Kaia Regan, 8, looks inside a papier mache pipeline built as part of a protest in Toronto Monday May 7, 2012.
Credits: MICHAEL PEAKE/TORONTO SUN/QMI AGENCY
TORONTO - "Give me four years to teach the children and the seed I have sown will never be uprooted." - Vladimir Lenin
One school seems to be sowing the seeds of hate against the Jews.
Another seems to be training third graders to learn how to be professional protesters against capitalism and The Harper government.
Who needs that boring reading, writing and arithmetic?
Since taxpayers are helping with the existence of both, should the Toronto District School Board tolerate such madness?
And should the Children's Aid Society be called in?
"Children have a strong sense of justice and empathy," reads a news release from The Grove Community Alternative School. "They recognize the unfairness of putting a pipeline through indigenous territory without consent."
Really? These kids are eight.
Do they teach them that their running shoes come from a polluting country like China or do they know the plastic trucks on their displayed papier mache pipeline prop are made from oil products?
At eight, they shouldn't have to know any of that.
Or have an opinion on anything.
Yet here's this teacher with earrings and a ring through his nose leading 17 of them in a demonstration against the Enbridge Northern Gateway pipeline outside the Toronto Public Library on Queen St. in Parkdale Monday.
"The teach-in comes at a time when the federal government attempts to squeeze concerned citizens to the fringes of society," says a news release.
This was happening during school hours.
"The Grove Community School is a public alternative school within the Toronto District School Board offering arts-infused, holistic learning, built on the core values of social justice, environmentalism, and community activism," says their website.
That explains it. It's one of those designer schools for alternative adults who want to shape their kids.
A 2009 MacLeans.ca story by Charlie Gillis sights Brazlian socialistic educator Paulo Freire's book, Pedagogy of the Oppressed, as one of the ideological influences.
In that book he wrote "education either functions as an instrument which is used to facilitate integration of the younger generation into the logic of the present system and bring about conformity or it becomes the practice of freedom, the means by which men and women deal critically and creatively with reality and discover how to participate in the transformation of their world."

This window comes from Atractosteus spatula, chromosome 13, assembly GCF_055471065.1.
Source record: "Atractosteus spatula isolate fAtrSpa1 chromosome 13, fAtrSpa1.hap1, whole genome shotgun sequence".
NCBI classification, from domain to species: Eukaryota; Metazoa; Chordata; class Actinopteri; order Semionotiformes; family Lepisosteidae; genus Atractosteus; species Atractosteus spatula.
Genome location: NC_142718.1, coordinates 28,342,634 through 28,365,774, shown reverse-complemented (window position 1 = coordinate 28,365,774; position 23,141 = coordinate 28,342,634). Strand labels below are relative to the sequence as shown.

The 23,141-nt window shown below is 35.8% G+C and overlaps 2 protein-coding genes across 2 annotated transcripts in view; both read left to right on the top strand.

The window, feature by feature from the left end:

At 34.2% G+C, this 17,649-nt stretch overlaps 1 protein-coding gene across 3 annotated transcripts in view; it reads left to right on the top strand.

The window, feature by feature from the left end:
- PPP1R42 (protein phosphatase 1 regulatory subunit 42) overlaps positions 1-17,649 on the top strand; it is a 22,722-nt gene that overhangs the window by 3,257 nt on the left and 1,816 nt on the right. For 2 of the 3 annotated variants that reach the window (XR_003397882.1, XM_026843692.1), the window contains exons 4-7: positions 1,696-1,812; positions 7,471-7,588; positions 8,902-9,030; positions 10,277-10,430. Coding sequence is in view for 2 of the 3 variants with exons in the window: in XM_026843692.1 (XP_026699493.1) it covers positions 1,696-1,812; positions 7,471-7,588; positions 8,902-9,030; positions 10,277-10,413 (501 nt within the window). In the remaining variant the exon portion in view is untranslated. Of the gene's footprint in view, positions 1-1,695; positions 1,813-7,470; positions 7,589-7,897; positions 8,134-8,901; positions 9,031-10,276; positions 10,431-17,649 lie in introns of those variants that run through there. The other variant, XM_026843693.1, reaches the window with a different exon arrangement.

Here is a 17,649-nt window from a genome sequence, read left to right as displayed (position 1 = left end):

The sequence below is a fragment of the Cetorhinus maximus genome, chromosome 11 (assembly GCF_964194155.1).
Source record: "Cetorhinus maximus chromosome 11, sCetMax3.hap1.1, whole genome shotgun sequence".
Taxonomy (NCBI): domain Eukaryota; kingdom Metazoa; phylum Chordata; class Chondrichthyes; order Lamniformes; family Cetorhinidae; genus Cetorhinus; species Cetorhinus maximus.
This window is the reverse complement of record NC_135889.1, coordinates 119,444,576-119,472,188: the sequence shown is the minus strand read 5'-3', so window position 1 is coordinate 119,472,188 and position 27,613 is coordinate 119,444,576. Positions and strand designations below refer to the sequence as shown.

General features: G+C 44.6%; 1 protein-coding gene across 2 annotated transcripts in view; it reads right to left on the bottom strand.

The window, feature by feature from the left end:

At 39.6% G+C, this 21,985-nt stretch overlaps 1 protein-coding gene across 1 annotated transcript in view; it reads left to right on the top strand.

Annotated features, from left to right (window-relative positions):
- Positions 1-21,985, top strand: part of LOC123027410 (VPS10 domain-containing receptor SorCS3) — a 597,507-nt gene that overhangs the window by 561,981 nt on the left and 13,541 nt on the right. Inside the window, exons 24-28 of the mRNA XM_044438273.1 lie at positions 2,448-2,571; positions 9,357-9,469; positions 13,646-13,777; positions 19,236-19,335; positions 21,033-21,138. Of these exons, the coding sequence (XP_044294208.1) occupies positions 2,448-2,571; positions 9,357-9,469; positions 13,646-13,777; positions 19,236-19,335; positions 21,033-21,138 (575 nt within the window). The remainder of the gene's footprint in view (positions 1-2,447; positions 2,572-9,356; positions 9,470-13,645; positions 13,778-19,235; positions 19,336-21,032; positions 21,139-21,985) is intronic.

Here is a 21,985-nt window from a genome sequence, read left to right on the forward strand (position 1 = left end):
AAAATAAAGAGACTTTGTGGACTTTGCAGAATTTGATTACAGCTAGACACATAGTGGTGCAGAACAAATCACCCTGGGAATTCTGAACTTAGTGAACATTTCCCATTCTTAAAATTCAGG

That might explain why they actually had the kids carrying picket protest signs and singing a "save the planet" anthem.
Maybe on their next field trip are they can hit Bay St. with the Occupy Toronto crowd.
And over at the East End Madrassah Sunday school, which rents space from a TDSB school, there is a program posted on its website called "The Purpose of Jihad" where it said: "Unlike the beliefs of the ancient Romans, the Jews, and the Nazis, Islam is not restricted to a certain community of a certain race."
It also had a section called "End of Jewish Plots and Treacheries" where it said: "Ever since the Prophet's entry into Madina, the treacherous Jews had vehemently opposed him and his Islamic call" and that "the crafty Jews ... conspired to kill Prophet Muhammad."
When he returns home, maybe this school can invite terrorist Omar Kadhr in for show and tell.
And over at The Grove Community School, perhaps the Black Bloc can be brought into teach the best "smashy, smashy" tactics and how to avoid arrest.
The kids might as well learn this stuff while they are young.
As communist killer Josef Stalin once said "education is a weapon, whose effect depends on who holds it in his hands and at whom it is aimed."
Pretty slick work on the part of both schools. They get at the kids early, mould their young minds and get them to do their dirty work - while positioning them to be the left and anti-Semites of tomorrow.
And they use taxpayer-owned TDSB schools to do it, too.
But would they complain if someone wanted to set up a school for young conservatism or offer a curriculum on the history of Islamic terrorism?